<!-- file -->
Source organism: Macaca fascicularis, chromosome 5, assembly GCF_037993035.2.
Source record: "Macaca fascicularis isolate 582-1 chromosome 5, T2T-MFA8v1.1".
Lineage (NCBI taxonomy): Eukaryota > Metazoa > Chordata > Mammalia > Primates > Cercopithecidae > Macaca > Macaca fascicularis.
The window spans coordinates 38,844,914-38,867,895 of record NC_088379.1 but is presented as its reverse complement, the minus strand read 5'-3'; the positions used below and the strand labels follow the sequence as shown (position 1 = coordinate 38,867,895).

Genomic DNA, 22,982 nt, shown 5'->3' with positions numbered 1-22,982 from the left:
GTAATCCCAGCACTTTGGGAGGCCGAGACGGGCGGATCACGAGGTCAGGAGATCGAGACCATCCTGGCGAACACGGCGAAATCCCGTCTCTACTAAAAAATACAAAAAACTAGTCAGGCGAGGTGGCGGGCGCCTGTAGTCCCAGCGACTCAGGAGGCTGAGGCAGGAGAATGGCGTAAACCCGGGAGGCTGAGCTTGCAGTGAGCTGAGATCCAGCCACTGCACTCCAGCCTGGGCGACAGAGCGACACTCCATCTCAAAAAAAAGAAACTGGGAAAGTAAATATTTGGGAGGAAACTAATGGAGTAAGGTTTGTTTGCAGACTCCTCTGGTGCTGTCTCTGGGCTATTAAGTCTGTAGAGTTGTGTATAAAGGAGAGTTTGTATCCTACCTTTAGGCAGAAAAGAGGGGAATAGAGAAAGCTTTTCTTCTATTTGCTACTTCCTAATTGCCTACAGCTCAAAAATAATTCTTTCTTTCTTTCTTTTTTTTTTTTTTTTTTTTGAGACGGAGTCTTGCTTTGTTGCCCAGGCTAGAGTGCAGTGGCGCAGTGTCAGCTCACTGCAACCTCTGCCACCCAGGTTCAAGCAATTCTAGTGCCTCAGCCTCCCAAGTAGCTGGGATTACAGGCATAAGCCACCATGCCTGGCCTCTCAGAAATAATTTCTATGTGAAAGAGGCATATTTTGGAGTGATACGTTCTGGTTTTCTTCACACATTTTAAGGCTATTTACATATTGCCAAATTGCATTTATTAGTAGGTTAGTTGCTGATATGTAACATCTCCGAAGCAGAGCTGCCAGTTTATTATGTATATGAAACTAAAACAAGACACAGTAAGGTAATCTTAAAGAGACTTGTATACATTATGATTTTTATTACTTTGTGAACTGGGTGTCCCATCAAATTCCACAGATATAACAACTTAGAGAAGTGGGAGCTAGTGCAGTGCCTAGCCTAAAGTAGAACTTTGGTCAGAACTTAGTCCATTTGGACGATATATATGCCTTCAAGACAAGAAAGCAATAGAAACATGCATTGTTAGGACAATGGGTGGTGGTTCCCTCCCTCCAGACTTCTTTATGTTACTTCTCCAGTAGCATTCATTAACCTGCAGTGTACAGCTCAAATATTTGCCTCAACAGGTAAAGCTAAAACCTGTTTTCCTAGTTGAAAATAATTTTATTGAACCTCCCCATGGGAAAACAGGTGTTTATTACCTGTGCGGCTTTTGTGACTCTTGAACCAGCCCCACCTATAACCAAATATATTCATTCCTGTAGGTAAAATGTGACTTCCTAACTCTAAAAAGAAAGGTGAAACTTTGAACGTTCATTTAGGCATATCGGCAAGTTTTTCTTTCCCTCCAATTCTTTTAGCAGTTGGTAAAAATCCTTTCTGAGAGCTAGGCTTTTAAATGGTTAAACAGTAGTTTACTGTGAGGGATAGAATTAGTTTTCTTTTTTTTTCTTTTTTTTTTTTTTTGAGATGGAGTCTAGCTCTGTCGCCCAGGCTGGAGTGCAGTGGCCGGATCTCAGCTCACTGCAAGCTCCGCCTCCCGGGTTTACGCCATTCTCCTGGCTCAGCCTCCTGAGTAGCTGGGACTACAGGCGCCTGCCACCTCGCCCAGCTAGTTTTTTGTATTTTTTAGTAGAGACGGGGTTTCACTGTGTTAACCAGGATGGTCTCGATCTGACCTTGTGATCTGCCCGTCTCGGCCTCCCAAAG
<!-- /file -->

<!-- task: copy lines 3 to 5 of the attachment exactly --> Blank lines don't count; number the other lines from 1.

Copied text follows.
Lineage (NCBI taxonomy): Eukaryota > Metazoa > Chordata > Mammalia > Primates > Cercopithecidae > Macaca > Macaca fascicularis.
The window spans coordinates 38,844,914-38,867,895 of record NC_088379.1 but is presented as its reverse complement, the minus strand read 5'-3'; the positions used below and the strand labels follow the sequence as shown (position 1 = coordinate 38,867,895).

Genomic DNA, 22,982 nt, shown 5'->3' with positions numbered 1-22,982 from the left: